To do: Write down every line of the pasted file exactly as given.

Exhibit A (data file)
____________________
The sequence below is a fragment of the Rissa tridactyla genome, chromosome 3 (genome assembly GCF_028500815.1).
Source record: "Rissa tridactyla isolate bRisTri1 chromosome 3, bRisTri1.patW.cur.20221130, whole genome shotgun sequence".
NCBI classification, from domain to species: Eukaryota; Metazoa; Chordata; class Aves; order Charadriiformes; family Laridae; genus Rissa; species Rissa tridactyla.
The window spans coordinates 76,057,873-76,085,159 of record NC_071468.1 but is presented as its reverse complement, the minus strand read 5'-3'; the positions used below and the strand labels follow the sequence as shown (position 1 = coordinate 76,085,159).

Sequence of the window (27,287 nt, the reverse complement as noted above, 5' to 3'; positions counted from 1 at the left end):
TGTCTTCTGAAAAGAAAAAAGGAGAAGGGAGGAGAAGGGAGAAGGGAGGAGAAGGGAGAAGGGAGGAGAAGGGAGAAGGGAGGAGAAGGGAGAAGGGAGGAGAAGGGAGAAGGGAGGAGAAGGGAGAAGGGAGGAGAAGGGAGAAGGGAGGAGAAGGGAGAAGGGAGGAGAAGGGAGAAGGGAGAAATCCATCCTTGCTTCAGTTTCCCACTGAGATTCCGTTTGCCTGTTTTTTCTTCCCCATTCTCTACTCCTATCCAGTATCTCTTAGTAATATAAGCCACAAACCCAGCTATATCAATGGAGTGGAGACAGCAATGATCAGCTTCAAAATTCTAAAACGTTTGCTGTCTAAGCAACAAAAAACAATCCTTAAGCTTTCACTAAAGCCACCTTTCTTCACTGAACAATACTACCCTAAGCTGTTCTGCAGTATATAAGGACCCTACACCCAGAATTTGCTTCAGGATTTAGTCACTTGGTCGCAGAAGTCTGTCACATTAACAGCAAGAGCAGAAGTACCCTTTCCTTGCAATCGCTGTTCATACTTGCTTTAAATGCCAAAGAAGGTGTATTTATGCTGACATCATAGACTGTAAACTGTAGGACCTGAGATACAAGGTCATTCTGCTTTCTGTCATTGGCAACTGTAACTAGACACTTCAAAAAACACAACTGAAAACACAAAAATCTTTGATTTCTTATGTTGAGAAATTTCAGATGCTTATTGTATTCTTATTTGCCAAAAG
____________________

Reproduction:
The sequence below is a fragment of the Rissa tridactyla genome, chromosome 3 (genome assembly GCF_028500815.1).
Source record: "Rissa tridactyla isolate bRisTri1 chromosome 3, bRisTri1.patW.cur.20221130, whole genome shotgun sequence".
NCBI classification, from domain to species: Eukaryota; Metazoa; Chordata; class Aves; order Charadriiformes; family Laridae; genus Rissa; species Rissa tridactyla.
The window spans coordinates 76,057,873-76,085,159 of record NC_071468.1 but is presented as its reverse complement, the minus strand read 5'-3'; the positions used below and the strand labels follow the sequence as shown (position 1 = coordinate 76,085,159).

Sequence of the window (27,287 nt, the reverse complement as noted above, 5' to 3'; positions counted from 1 at the left end):
TGTCTTCTGAAAAGAAAAAAGGAGAAGGGAGGAGAAGGGAGAAGGGAGGAGAAGGGAGAAGGGAGGAGAAGGGAGAAGGGAGGAGAAGGGAGAAGGGAGGAGAAGGGAGAAGGGAGGAGAAGGGAGAAGGGAGGAGAAGGGAGAAGGGAGGAGAAGGGAGAAGGGAGGAGAAGGGAGAAGGGAGAAATCCATCCTTGCTTCAGTTTCCCACTGAGATTCCGTTTGCCTGTTTTTTCTTCCCCATTCTCTACTCCTATCCAGTATCTCTTAGTAATATAAGCCACAAACCCAGCTATATCAATGGAGTGGAGACAGCAATGATCAGCTTCAAAATTCTAAAACGTTTGCTGTCTAAGCAACAAAAAACAATCCTTAAGCTTTCACTAAAGCCACCTTTCTTCACTGAACAATACTACCCTAAGCTGTTCTGCAGTATATAAGGACCCTACACCCAGAATTTGCTTCAGGATTTAGTCACTTGGTCGCAGAAGTCTGTCACATTAACAGCAAGAGCAGAAGTACCCTTTCCTTGCAATCGCTGTTCATACTTGCTTTAAATGCCAAAGAAGGTGTATTTATGCTGACATCATAGACTGTAAACTGTAGGACCTGAGATACAAGGTCATTCTGCTTTCTGTCATTGGCAACTGTAACTAGACACTTCAAAAAACACAACTGAAAACACAAAAATCTTTGATTTCTTATGTTGAGAAATTTCAGATGCTTATTGTATTCTTATTTGCCAAAAG